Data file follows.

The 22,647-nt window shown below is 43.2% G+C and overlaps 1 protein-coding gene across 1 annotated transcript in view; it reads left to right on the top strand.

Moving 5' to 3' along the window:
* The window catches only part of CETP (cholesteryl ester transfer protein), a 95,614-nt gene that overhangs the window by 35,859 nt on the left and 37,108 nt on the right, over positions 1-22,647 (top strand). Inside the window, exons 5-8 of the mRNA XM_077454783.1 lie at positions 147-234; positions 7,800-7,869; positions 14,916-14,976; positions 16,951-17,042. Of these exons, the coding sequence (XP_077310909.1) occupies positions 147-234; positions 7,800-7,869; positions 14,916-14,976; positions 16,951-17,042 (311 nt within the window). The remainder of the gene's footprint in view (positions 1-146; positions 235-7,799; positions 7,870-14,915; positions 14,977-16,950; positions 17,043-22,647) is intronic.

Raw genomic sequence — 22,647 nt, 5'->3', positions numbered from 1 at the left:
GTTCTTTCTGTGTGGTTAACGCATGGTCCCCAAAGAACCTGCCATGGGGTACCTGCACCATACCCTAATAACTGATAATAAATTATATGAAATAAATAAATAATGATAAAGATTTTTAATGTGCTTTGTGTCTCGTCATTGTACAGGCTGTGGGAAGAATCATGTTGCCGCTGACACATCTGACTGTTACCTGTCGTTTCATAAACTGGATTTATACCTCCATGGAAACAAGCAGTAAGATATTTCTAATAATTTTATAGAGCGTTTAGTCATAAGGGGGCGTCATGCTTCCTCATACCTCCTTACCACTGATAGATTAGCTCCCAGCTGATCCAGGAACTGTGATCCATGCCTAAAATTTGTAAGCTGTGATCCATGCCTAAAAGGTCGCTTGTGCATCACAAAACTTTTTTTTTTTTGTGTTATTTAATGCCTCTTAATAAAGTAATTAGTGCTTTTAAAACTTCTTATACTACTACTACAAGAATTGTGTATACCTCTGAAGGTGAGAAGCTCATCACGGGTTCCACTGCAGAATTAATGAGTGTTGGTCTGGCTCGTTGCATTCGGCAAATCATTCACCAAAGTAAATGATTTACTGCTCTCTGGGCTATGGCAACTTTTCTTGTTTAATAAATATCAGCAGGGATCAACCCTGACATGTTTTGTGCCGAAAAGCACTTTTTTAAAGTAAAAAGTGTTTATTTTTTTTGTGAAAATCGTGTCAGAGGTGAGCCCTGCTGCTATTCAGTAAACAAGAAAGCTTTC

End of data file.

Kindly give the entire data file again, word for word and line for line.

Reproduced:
The 22,647-nt window shown below is 43.2% G+C and overlaps 1 protein-coding gene across 1 annotated transcript in view; it reads left to right on the top strand.

Moving 5' to 3' along the window:
* The window catches only part of CETP (cholesteryl ester transfer protein), a 95,614-nt gene that overhangs the window by 35,859 nt on the left and 37,108 nt on the right, over positions 1-22,647 (top strand). Inside the window, exons 5-8 of the mRNA XM_077454783.1 lie at positions 147-234; positions 7,800-7,869; positions 14,916-14,976; positions 16,951-17,042. Of these exons, the coding sequence (XP_077310909.1) occupies positions 147-234; positions 7,800-7,869; positions 14,916-14,976; positions 16,951-17,042 (311 nt within the window). The remainder of the gene's footprint in view (positions 1-146; positions 235-7,799; positions 7,870-14,915; positions 14,977-16,950; positions 17,043-22,647) is intronic.

Raw genomic sequence — 22,647 nt, 5'->3', positions numbered from 1 at the left:
GTTCTTTCTGTGTGGTTAACGCATGGTCCCCAAAGAACCTGCCATGGGGTACCTGCACCATACCCTAATAACTGATAATAAATTATATGAAATAAATAAATAATGATAAAGATTTTTAATGTGCTTTGTGTCTCGTCATTGTACAGGCTGTGGGAAGAATCATGTTGCCGCTGACACATCTGACTGTTACCTGTCGTTTCATAAACTGGATTTATACCTCCATGGAAACAAGCAGTAAGATATTTCTAATAATTTTATAGAGCGTTTAGTCATAAGGGGGCGTCATGCTTCCTCATACCTCCTTACCACTGATAGATTAGCTCCCAGCTGATCCAGGAACTGTGATCCATGCCTAAAATTTGTAAGCTGTGATCCATGCCTAAAAGGTCGCTTGTGCATCACAAAACTTTTTTTTTTTTGTGTTATTTAATGCCTCTTAATAAAGTAATTAGTGCTTTTAAAACTTCTTATACTACTACTACAAGAATTGTGTATACCTCTGAAGGTGAGAAGCTCATCACGGGTTCCACTGCAGAATTAATGAGTGTTGGTCTGGCTCGTTGCATTCGGCAAATCATTCACCAAAGTAAATGATTTACTGCTCTCTGGGCTATGGCAACTTTTCTTGTTTAATAAATATCAGCAGGGATCAACCCTGACATGTTTTGTGCCGAAAAGCACTTTTTTAAAGTAAAAAGTGTTTATTTTTTTTGTGAAAATCGTGTCAGAGGTGAGCCCTGCTGCTATTCAGTAAACAAGAAAGCTTTC